Minimum Wage’s Mobility Roadblock


Is the minimum wage driving black youth unemployment and contributing to the knife crime epidemic? 

The UK economy shrank 20.4 percent in the second quarter of 2020, its largest fall on record, making tragically plausible the claims that we could get mass unemployment on a scale unseen since the Great Depression of the 1930s. I fear immense hardship is hurtling down the road towards us and I know one obstacle to our recovery no one will want to talk about: minimum wages. They raise the cost of living and crush jobs in the cradle.

I also believe, even though I can’t prove it yet, that in the UK they already contribute, and have for some years, to a plague far more worrisome than the coronavirus, the knife crime epidemic among young black men (which, of course, people want to talk about even less than the effects of the government fixing prices in the market).

The many years I worked in both the hospitality and construction industries taught me that minimum wages are bad for virtually everybody concerned. The sole exceptions are politicians who need to buy a few extra votes or mollify the left ahead of an election, and the chattering classes, for whom the minimum wage is a sacred cow.

Minimum wages are especially damaging to the prospects of the jobseeker with few skills or little or no job experience, who sets out to find employment only to find that the government has fixed the price of his or her labour greater than what employers will pay for it. For young people, those most likely to find themselves in this position, the National Minimum Wage is £4.55 an hour for under 18 year olds, £6.45 for 18-20 year olds and £8.20 for those aged 21-24. (Over-25s get the highest rate – called the National Living Wage – now £8.72 an hour.)

Put yourself in the boots of a builder who has before him two candidates for the position of labourer; one has worked on construction sites before and has references to prove it, the other is inexperienced and, of course, has no references. Both, thanks to the National Minimum Wage, are available at the same price.

The builder only needs one of the two young men before him, so he must choose. He is also expecting a delivery of sand any minute, so he must be quick about it. And so he is.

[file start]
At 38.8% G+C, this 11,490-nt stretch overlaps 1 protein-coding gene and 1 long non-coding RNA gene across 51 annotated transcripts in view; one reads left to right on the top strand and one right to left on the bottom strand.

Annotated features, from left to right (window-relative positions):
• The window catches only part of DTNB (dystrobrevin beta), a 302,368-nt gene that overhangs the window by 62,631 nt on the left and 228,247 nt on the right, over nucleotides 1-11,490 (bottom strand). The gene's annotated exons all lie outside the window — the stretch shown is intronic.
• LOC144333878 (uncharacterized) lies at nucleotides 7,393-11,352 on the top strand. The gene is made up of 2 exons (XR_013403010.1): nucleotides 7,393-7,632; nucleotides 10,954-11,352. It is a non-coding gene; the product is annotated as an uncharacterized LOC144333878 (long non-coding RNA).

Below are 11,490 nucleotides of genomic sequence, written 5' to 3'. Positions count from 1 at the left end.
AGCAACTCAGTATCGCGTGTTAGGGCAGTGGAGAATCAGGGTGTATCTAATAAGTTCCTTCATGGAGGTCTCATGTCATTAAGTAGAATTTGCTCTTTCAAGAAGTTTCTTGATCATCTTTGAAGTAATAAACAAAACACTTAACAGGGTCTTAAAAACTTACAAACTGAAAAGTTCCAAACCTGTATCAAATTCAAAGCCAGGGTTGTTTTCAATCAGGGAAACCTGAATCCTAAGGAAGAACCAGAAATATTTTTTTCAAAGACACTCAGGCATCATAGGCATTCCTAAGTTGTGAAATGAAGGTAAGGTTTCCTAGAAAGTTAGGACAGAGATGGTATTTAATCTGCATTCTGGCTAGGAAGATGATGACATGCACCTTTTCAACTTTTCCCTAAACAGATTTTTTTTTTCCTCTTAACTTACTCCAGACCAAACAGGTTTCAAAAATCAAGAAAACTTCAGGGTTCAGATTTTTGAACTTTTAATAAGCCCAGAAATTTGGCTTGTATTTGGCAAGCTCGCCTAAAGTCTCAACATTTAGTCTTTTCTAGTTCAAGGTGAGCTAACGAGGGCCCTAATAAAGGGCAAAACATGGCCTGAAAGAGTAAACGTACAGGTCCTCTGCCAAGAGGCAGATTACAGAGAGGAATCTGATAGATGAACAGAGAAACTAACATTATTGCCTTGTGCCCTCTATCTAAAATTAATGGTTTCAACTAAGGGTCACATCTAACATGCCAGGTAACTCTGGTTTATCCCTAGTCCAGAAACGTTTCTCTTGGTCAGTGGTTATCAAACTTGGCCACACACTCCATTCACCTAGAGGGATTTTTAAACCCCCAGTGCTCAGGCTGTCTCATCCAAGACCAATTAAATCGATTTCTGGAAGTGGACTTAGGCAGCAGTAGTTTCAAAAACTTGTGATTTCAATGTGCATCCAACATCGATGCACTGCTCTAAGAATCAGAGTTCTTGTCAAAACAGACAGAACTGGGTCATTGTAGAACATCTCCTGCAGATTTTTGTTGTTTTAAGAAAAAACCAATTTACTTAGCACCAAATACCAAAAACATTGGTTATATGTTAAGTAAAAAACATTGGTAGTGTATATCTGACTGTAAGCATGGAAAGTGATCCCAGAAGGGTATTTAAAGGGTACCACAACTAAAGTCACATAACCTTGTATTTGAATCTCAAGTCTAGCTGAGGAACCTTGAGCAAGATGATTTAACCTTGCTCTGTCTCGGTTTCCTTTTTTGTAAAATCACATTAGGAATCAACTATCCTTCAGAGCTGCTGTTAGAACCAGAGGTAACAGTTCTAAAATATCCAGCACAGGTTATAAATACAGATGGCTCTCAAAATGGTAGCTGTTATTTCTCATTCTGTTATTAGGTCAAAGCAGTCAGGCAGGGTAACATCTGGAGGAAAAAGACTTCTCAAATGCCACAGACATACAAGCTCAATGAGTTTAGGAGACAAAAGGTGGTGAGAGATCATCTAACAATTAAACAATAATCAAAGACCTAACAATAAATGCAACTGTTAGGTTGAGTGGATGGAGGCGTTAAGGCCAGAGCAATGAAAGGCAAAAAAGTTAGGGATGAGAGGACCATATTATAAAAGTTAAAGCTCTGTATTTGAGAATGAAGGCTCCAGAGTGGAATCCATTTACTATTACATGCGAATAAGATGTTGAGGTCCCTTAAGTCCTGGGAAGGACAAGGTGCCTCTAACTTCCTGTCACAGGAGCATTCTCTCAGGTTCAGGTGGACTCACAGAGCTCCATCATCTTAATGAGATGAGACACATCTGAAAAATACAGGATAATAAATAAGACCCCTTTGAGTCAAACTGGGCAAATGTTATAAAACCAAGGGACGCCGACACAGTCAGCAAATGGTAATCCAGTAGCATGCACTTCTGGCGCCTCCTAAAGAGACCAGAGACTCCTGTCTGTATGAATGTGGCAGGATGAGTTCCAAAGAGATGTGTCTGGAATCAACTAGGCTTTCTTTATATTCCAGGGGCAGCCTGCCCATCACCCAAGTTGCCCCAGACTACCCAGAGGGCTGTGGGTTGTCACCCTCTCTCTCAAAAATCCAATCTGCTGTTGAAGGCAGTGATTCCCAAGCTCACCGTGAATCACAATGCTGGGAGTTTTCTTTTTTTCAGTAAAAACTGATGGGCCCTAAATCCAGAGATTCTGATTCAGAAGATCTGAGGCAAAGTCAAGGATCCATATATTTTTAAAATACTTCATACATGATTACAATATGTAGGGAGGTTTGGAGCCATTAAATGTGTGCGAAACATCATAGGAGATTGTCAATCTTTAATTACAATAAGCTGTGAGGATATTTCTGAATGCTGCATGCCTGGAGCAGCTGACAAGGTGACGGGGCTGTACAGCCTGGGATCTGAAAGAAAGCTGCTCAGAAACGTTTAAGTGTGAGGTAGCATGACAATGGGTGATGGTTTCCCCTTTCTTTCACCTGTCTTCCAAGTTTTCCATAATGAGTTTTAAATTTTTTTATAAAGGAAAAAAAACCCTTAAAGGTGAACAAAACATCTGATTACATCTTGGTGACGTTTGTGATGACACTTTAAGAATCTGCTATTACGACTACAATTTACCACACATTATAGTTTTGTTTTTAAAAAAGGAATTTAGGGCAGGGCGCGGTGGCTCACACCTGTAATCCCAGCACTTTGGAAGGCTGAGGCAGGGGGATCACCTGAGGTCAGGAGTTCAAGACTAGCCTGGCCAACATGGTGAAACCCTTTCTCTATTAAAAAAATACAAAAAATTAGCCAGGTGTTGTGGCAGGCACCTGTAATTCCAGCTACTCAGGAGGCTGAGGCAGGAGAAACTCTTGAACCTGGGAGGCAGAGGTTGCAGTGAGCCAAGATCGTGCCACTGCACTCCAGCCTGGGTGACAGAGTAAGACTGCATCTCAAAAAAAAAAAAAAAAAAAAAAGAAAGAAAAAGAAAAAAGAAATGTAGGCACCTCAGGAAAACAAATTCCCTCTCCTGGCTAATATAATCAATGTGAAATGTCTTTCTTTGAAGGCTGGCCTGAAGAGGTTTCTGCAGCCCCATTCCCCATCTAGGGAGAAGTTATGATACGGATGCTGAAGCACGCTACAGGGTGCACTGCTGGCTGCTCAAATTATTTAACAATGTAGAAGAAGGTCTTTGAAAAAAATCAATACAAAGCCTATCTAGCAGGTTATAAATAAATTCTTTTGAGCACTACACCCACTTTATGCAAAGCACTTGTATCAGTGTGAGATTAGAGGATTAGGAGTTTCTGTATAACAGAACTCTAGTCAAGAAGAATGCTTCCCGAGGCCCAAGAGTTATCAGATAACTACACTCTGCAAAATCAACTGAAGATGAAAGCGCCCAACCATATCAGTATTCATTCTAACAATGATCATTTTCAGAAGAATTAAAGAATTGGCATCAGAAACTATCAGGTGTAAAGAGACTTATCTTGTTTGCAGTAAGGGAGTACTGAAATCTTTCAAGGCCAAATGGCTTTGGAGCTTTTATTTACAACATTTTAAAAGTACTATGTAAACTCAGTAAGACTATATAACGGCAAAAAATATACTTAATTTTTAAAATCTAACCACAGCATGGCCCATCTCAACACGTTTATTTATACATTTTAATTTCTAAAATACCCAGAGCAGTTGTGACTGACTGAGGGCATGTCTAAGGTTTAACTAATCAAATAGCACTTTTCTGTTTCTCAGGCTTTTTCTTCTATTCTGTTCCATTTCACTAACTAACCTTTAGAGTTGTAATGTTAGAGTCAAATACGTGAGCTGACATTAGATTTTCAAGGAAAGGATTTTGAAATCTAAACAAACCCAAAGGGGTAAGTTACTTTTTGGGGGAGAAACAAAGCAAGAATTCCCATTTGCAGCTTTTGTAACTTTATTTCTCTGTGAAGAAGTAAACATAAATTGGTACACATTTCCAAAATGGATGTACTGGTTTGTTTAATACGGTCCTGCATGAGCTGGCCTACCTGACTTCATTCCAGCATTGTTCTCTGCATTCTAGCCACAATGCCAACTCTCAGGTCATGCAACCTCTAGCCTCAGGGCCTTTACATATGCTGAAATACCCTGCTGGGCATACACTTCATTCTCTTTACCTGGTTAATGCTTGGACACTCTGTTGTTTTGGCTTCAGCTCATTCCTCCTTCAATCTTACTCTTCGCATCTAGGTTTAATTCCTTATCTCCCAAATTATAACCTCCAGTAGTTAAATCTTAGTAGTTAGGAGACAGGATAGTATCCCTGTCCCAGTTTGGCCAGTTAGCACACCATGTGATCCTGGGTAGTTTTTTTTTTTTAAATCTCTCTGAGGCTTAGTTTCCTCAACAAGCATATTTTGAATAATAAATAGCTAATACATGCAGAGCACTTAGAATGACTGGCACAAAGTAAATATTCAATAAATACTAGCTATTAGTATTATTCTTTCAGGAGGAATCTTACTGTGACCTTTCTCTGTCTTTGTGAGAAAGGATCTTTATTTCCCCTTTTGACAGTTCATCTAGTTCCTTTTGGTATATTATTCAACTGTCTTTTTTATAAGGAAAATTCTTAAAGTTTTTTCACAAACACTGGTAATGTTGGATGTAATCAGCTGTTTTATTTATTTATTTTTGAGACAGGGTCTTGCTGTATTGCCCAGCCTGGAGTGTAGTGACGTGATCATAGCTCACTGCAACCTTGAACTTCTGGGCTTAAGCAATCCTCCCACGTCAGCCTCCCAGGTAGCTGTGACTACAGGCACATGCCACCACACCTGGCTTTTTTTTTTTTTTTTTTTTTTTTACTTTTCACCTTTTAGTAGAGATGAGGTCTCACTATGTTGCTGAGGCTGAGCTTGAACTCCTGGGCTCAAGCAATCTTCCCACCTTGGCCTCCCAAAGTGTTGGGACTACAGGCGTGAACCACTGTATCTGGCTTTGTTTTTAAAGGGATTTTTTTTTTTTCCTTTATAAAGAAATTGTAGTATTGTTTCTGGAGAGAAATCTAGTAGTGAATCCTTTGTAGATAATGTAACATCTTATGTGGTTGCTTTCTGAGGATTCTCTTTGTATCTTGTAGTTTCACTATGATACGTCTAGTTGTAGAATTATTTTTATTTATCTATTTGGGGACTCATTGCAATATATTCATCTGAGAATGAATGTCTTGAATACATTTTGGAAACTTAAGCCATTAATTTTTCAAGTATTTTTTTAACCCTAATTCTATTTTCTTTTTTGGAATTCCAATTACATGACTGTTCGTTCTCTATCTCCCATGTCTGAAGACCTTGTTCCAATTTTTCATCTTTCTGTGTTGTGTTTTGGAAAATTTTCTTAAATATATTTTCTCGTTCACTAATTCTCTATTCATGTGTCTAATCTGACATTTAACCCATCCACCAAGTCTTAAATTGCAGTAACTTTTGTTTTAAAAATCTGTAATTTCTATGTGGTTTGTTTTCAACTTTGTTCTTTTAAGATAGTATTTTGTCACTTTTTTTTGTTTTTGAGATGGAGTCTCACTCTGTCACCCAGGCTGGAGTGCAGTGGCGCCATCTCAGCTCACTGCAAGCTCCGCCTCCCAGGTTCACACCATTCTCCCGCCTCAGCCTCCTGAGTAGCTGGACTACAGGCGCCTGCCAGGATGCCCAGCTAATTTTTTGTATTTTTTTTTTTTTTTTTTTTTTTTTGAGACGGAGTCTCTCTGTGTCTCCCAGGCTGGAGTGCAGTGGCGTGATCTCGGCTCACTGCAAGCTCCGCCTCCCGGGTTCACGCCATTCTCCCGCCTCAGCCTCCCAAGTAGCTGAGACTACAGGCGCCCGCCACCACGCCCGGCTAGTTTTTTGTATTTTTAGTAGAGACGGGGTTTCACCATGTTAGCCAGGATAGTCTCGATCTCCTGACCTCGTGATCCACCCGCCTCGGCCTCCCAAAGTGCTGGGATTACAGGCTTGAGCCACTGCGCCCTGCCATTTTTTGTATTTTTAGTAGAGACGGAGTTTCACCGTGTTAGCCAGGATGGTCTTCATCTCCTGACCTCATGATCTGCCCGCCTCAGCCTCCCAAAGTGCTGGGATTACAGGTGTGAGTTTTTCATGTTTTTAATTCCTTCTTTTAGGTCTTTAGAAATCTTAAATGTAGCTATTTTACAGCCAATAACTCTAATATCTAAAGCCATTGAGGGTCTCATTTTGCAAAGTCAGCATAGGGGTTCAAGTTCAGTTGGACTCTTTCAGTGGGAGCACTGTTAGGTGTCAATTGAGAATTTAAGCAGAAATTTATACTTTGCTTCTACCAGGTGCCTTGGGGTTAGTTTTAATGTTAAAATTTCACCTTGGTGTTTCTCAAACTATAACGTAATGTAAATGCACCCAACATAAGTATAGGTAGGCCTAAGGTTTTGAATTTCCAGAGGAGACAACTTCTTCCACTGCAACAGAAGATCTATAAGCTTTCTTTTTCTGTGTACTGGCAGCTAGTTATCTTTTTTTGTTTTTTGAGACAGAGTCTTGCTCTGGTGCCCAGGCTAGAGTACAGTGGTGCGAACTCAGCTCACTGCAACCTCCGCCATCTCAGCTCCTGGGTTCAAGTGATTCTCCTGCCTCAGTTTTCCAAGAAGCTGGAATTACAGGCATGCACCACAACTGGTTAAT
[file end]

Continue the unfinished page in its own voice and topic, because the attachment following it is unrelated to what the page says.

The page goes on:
Believers in the minimum wage will deny it until they are blue in the face, but in almost all events like this, where an inexperienced job seeker must compete with a proven alternative at the same price, the applicant with references will triumph.

Without the minimum wage law (which HMRC enforces) the inexperienced applicant could have competed on price, perhaps offering to work for half the market rate for a week while he showed himself capable of doing the job.

As things stand, however, the inflated price of his labour (inflated not by him but by the government) is more than the builder will pay for someone with no skills and no track record in the workplace.

If you are also from a stigmatised group, such as young black men, it can be a practically insurmountable barrier to employment – and a one-way ticket to life on benefits and everything that comes with it.

Even in countries with strong welfare safety nets, that means relatively lower living standards. But there is ample evidence that it can mean far worse than that.

Though there is some debate about whether the relationship is causal, there is a strong correlation between unemployment and mortality. A 2015 study into the effects of the financial crash by the University of Zurich, for example, linked one in five suicides a year worldwide to unemployment. I shudder to think of what similar studies will find in the years to come.

Perhaps unsurprisingly, there is also a strong correlation between unemployment and crime. A study for the Mayor of London’s office last year showed that three quarters of the most violent boroughs in the capital are also in the top ten poorest.

It is in these areas that violent crime occurs most often, including knife crime.

The number of knife crimes in England and Wales has risen by a further 6 percent to 46,265 for the year to March and is now an astonishing 51 percent higher than when such records began in 2010.

Young black men are heavily over-represented among the victims and perpetrators of these crimes, especially in London. Discussions about it are predictable. The chattering classes blame ‘austerity’, while conservatives tend to emphasise absent fathers.

But could it have something to do with the fact that while the government keeps raising the price of their labour, the unemployment rate for young black men in our country’s capital now runs to a staggering 42 percent, according to the Annual Population Survey? It is 12.7 percent for young people of both sexes nationwide.

And is it conceivable that rather than help the most deprived members of society, the Minimum Wage instead locks many of them out of the job market and the opportunity to build more secure futures?

Before becoming a journalist Ronan Maher worked in construction and hospitality for fifteen years. He still enjoys building, especially dry stone walls. But more than anything he loves to read and write and is working on a book on the first half of 2020. Follow him on Twitter at @MaherRonan